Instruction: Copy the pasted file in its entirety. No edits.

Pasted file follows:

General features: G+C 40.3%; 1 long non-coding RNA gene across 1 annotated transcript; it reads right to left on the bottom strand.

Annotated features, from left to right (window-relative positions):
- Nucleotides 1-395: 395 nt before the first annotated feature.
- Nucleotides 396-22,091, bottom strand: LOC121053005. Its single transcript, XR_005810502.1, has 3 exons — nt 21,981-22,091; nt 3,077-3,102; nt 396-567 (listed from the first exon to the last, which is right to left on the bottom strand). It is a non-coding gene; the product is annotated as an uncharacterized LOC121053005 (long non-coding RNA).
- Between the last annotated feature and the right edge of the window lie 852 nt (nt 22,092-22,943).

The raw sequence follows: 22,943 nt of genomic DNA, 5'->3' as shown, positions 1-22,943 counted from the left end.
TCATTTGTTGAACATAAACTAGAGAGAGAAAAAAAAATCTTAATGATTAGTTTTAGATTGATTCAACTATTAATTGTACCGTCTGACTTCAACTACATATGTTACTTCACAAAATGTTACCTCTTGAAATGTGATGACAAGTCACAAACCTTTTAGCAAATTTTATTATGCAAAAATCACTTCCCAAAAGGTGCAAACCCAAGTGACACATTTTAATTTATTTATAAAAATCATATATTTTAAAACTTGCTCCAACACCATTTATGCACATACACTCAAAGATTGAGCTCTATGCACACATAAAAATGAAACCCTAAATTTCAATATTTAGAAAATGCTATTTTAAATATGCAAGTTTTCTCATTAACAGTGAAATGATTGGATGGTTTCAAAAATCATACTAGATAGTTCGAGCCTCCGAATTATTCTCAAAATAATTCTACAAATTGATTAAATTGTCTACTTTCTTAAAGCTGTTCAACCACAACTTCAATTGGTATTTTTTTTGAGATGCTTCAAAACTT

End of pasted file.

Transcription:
General features: G+C 40.3%; 1 long non-coding RNA gene across 1 annotated transcript; it reads right to left on the bottom strand.

Annotated features, from left to right (window-relative positions):
- Nucleotides 1-395: 395 nt before the first annotated feature.
- Nucleotides 396-22,091, bottom strand: LOC121053005. Its single transcript, XR_005810502.1, has 3 exons — nt 21,981-22,091; nt 3,077-3,102; nt 396-567 (listed from the first exon to the last, which is right to left on the bottom strand). It is a non-coding gene; the product is annotated as an uncharacterized LOC121053005 (long non-coding RNA).
- Between the last annotated feature and the right edge of the window lie 852 nt (nt 22,092-22,943).

The raw sequence follows: 22,943 nt of genomic DNA, 5'->3' as shown, positions 1-22,943 counted from the left end.
TCATTTGTTGAACATAAACTAGAGAGAGAAAAAAAAATCTTAATGATTAGTTTTAGATTGATTCAACTATTAATTGTACCGTCTGACTTCAACTACATATGTTACTTCACAAAATGTTACCTCTTGAAATGTGATGACAAGTCACAAACCTTTTAGCAAATTTTATTATGCAAAAATCACTTCCCAAAAGGTGCAAACCCAAGTGACACATTTTAATTTATTTATAAAAATCATATATTTTAAAACTTGCTCCAACACCATTTATGCACATACACTCAAAGATTGAGCTCTATGCACACATAAAAATGAAACCCTAAATTTCAATATTTAGAAAATGCTATTTTAAATATGCAAGTTTTCTCATTAACAGTGAAATGATTGGATGGTTTCAAAAATCATACTAGATAGTTCGAGCCTCCGAATTATTCTCAAAATAATTCTACAAATTGATTAAATTGTCTACTTTCTTAAAGCTGTTCAACCACAACTTCAATTGGTATTTTTTTTGAGATGCTTCAAAACTT